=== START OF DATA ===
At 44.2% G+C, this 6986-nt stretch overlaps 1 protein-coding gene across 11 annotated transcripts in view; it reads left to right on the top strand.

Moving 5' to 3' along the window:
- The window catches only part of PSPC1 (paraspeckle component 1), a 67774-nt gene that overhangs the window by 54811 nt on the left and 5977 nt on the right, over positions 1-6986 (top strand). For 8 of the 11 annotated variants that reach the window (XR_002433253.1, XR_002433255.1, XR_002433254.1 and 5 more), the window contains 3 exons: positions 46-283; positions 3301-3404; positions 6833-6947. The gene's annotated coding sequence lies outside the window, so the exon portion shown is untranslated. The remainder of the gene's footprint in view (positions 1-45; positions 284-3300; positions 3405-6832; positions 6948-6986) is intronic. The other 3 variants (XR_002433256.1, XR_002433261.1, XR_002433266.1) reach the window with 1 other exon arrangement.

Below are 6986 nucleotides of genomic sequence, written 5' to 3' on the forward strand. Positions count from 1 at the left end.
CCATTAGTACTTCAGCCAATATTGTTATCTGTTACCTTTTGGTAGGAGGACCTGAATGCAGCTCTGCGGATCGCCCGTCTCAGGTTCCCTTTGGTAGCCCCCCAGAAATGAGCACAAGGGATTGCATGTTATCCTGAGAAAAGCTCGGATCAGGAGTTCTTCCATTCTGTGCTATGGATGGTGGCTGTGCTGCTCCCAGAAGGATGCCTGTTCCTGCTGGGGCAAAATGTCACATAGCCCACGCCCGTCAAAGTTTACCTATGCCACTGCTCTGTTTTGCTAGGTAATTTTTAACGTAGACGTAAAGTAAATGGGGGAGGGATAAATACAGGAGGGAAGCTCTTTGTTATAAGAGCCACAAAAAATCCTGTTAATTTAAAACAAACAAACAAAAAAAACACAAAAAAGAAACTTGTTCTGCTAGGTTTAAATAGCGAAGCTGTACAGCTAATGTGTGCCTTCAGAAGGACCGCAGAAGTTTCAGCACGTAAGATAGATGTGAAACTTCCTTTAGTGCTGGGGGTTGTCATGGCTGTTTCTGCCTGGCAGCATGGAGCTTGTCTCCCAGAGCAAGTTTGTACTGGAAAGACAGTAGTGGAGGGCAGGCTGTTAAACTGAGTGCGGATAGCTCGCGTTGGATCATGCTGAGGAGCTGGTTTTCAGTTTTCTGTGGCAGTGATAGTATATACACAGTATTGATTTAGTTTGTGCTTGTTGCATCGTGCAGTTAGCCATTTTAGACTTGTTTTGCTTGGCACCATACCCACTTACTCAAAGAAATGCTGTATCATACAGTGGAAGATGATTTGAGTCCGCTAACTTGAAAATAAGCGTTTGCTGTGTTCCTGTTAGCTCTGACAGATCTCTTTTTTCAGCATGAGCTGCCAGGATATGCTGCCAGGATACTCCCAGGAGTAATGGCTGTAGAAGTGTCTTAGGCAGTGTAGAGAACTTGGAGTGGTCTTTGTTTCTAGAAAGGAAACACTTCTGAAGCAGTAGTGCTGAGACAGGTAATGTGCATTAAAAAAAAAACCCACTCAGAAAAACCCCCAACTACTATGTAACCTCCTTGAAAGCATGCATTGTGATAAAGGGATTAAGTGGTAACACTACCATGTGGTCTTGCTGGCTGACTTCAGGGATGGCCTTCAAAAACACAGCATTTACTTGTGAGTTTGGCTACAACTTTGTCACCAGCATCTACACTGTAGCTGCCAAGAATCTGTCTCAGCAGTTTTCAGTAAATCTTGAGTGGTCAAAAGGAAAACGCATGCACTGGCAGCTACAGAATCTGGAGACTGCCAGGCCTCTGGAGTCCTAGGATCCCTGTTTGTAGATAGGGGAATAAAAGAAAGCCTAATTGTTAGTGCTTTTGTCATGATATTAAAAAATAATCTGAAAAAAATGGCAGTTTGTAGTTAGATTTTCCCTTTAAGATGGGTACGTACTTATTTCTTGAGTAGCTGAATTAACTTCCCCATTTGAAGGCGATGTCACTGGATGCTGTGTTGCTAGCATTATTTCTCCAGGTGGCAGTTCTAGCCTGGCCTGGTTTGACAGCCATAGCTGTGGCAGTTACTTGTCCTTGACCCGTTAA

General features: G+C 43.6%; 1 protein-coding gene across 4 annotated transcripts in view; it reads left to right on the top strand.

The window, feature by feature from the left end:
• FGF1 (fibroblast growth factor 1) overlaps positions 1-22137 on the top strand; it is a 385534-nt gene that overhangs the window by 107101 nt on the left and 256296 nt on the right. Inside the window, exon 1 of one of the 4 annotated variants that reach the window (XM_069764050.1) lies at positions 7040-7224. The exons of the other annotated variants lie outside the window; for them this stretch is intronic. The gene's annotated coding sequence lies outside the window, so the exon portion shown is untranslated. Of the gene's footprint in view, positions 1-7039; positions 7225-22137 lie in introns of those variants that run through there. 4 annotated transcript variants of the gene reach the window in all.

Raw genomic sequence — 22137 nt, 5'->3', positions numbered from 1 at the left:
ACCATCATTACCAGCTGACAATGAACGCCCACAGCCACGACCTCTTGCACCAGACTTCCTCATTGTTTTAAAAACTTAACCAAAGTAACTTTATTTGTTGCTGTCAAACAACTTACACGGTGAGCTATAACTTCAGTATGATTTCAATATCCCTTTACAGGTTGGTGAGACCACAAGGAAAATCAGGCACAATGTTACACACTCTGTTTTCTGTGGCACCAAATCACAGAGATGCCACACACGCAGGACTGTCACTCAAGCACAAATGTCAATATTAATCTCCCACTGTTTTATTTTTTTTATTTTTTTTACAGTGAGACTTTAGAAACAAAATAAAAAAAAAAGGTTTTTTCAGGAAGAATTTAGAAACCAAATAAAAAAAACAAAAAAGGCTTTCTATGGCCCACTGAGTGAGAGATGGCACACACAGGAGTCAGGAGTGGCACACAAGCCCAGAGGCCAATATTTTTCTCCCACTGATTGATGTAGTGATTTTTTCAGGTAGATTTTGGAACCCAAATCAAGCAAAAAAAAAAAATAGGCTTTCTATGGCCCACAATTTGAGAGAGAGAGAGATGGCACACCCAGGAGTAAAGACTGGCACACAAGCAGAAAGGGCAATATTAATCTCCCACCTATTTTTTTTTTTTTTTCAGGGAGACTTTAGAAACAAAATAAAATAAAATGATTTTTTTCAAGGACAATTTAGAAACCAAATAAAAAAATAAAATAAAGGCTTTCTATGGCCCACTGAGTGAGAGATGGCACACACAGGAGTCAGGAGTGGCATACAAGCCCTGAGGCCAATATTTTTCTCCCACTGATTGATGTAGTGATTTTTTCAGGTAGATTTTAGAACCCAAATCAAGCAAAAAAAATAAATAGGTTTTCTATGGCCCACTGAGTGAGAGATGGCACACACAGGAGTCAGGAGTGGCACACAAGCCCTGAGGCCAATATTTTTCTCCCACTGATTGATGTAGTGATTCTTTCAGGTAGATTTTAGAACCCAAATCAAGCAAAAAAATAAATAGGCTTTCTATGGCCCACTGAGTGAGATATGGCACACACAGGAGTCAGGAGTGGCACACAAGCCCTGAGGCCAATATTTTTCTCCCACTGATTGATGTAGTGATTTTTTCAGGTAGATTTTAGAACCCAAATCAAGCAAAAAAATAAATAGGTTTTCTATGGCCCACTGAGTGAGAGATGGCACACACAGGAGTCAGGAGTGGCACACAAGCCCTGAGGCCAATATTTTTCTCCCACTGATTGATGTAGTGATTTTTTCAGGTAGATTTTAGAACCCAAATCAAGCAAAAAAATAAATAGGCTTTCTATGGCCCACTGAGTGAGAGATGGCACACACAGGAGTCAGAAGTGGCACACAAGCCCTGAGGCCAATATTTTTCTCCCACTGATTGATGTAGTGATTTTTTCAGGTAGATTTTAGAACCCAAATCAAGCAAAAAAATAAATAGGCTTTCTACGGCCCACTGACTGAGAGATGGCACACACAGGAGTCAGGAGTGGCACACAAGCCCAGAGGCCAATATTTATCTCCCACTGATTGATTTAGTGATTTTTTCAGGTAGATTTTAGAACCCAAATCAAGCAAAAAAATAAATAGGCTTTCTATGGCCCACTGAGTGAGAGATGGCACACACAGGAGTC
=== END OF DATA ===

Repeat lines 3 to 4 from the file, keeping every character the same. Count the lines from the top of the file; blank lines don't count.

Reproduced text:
- The window catches only part of PSPC1 (paraspeckle component 1), a 67774-nt gene that overhangs the window by 54811 nt on the left and 5977 nt on the right, over positions 1-6986 (top strand). For 8 of the 11 annotated variants that reach the window (XR_002433253.1, XR_002433255.1, XR_002433254.1 and 5 more), the window contains 3 exons: positions 46-283; positions 3301-3404; positions 6833-6947. The gene's annotated coding sequence lies outside the window, so the exon portion shown is untranslated. The remainder of the gene's footprint in view (positions 1-45; positions 284-3300; positions 3405-6832; positions 6948-6986) is intronic. The other 3 variants (XR_002433256.1, XR_002433261.1, XR_002433266.1) reach the window with 1 other exon arrangement.

Below are 6986 nucleotides of genomic sequence, written 5' to 3' on the forward strand. Positions count from 1 at the left end.